Decoherence

Here’s a fascinating article on Quantum Darwinism, a term coined to describe the hypothetical process for how the quantum (uncertain) world resolves into the physical world we all experience as “reality”. My work in quantum encryption has caused me to read a lot about quantum physics in general, and while I understand much more than before, it’s still a head scratcher. But I like the article’s explanation of decoherence, wherein quantum entangled particles “infect” each other, becoming an entangled swarm of possibilities until at some point any one of those particles is observed and the entire group decoheres into a definite state – the one we call reality. A dozen science fiction plots occur to me as I think about quantum states decohering into physical states…it’s a mind-blowing idea.

When you think about it, it’s a lot like the macro-process we all go through in our lives. At the beginning we have infinite choices – we can do pretty much anything with our lives. A cloud of possibility/uncertainty precedes us. Then, we make choices. Our path forward becomes more and more defined with each choice, each action, and our infinite possibilities become finite. Those choices we make early in life are our decoherence, from what could be to what is. Pretty heady stuff.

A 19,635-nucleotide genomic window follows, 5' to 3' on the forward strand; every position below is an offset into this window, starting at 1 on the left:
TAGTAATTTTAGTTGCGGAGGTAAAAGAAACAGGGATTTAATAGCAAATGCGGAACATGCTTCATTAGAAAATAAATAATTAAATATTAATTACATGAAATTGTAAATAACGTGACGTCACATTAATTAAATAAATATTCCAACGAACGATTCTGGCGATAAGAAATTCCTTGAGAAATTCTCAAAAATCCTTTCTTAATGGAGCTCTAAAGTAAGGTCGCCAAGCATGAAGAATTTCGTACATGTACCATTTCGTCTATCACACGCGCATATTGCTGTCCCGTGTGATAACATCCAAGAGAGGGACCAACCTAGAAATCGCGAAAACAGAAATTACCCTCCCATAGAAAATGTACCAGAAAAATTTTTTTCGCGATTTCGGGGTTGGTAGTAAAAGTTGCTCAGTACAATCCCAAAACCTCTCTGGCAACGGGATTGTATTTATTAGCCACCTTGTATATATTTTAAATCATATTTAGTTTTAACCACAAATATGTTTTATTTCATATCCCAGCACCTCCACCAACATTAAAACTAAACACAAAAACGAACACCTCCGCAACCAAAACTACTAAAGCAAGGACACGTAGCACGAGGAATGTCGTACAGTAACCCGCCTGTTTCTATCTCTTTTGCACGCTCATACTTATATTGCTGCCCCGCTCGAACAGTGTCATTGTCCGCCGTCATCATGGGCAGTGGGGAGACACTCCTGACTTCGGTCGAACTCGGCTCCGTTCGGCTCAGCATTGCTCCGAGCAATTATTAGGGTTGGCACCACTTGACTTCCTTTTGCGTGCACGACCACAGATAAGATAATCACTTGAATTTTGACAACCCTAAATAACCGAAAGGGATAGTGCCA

Productive

Having a great day watching the annual Sunday Master’s tournament, getting some work done while watching and doing exercises every 30 minutes. Close to a perfect day.

Almost as good as last Sunday with Derby…

Imagine the horror if everyone in Baltimore suddenly died

Another pandemic milestone passed this weekend: ~575K US COVID-related deaths. It’s now certain that we’re going to surpass 600K, an unimaginable number of deaths.